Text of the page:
Rent Shop Volunteer Join

Q. Who is Mr. Smarty Plants?

A: There are those who suspect Wildflower Center volunteers are the culpable and capable culprits. Yet, others think staff members play some, albeit small, role. You can torture us with your plant questions, but we will never reveal the Green Guru's secret identity.

Help us grow by giving to the Plant Database Fund or by becoming a member

Did you know you can access the Native Plant Information Network with your web-enabled smartphone?

Share

Ask Mr. Smarty Plants

Ask Mr. Smarty Plants is a free service provided by the staff and volunteers at the Lady Bird Johnson Wildflower Center.

Search Smarty Plants
See a list of all Smarty Plants questions

Please forgive us, but Mr. Smarty Plants has been overwhelmed by a flood of mail and must take a break for awhile to catch up. We hope to be accepting new questions again soon. Thank you!

Need help with plant identification, visit the plant identification page.

 
rate this answer
Not Yet Rated

Tuesday - July 07, 2009

From: Toronto, ON
Region: Canada
Topic: Edible Plants
Title: Who ate the Jack-in-the-Pulpit in Ontario?
Answered by: Barbara Medford

QUESTION:

Something has dug up my clump of Jack-in-the-pulpit at my parents' cottage in the Haliburtons (Ontario, Canada). Leaves, berries and roots are gone. We know we have a black bear who likes our composter. Would a bear dig up the whole plant? I thought they caused a burning sensation in the mouth when eaten.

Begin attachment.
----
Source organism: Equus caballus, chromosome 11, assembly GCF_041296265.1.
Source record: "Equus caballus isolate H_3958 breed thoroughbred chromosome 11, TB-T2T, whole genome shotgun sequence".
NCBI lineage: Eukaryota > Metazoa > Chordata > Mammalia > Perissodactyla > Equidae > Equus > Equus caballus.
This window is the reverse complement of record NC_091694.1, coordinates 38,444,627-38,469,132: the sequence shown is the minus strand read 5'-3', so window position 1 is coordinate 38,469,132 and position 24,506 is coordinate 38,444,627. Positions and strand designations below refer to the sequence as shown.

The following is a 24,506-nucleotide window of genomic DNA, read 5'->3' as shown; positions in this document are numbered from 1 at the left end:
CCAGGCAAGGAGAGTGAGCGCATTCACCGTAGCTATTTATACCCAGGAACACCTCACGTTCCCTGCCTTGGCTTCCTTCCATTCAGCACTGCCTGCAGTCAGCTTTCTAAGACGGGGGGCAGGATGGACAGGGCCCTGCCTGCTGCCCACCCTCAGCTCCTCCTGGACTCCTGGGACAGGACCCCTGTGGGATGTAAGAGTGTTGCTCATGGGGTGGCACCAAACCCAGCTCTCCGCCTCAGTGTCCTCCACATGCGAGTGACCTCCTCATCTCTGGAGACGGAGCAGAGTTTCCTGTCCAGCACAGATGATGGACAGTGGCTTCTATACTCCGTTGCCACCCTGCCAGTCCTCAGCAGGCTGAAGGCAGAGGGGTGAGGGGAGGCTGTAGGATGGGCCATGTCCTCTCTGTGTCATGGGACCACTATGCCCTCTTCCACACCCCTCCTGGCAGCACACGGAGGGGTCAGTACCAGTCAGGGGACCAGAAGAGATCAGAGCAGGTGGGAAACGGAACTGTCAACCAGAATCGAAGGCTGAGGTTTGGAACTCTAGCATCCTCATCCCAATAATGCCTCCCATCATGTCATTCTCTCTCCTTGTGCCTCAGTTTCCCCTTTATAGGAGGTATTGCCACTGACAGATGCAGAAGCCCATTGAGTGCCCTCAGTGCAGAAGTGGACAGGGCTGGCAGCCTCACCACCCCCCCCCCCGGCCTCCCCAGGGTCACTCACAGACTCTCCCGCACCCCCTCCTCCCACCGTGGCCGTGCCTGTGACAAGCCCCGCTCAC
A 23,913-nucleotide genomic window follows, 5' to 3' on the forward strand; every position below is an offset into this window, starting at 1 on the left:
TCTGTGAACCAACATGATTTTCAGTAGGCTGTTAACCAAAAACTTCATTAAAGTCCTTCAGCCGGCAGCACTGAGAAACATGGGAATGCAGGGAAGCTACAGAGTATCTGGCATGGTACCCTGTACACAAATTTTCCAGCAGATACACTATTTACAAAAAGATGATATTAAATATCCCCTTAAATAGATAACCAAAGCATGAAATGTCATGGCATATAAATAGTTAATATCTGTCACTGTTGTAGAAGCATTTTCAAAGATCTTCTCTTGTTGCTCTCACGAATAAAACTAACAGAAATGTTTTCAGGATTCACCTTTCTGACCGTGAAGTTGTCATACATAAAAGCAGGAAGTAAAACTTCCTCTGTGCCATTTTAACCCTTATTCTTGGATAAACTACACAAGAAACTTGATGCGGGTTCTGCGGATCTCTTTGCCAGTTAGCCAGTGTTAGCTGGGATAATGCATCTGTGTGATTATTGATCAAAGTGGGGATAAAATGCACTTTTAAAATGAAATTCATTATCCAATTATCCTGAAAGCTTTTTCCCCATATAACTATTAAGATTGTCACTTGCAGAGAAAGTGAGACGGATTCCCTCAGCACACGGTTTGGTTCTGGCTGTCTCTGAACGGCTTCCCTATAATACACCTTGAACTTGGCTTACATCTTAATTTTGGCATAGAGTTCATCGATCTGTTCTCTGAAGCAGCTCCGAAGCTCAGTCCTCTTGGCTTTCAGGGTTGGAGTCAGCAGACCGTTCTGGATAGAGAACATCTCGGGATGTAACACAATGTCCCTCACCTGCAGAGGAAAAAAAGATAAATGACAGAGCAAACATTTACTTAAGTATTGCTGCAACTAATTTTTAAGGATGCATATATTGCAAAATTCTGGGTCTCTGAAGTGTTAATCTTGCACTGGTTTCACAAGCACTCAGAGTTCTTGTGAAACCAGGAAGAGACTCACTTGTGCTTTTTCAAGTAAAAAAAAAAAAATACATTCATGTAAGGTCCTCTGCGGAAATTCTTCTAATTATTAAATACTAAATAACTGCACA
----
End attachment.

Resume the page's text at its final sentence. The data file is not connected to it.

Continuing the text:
ANSWER:

Not being too personally familiar with either bears or Jack-in-the-Pulpits, since neither grow in Texas to any extent, we did a little research. On the kidcyber.com website Bear Facts, the question "What do bears eat?" was posed. The answer is, like humans, bears are omnivores and they will eat almost anything. Among the foods listed for the American black bear were nuts, berries, fruits, acorns, roots, plants, insects, baby deer and moose. Did the bear know the root would cause a burning sensation in the mouth if it wasn't cooked first? No, but it was a good-looking plant with a nice root, so he tried it. Maybe he knows now.
 

More Edible Plants Questions

Edible wild plants in Montana
September 30, 2005 - Where can I find information about wild edible plants in Montana?
view the full question and answer

Edibility of bur oak (Quercus macrocarpa) acorns
October 24, 2007 - Is the acorn of the Bur Oak edible?
view the full question and answer

How to care for blueberries in Oregon
July 11, 2008 - New to oregon and to blueberry bushes - can you tell me the proper way to care for them - location-sandy, Oregon and unsure of which type of blueberry they are thank you
view the full question and answer

Fruit trees for Buckeye AZ
May 16, 2010 - I am moving to Buckeye Az from Utah and would like to know what type of fruit trees I can grow. Thanks!
view the full question and answer

Rust on Blackberry
April 17, 2015 - I have two new blackberry bushes that I planted fall 2014. Only weeks after I planted the plant began to have rust color balls under the leaves then leaves began to die and fall off. When I returned t...
view the full question and answer

Support the Wildflower Center by Donating Online or Becoming a Member today.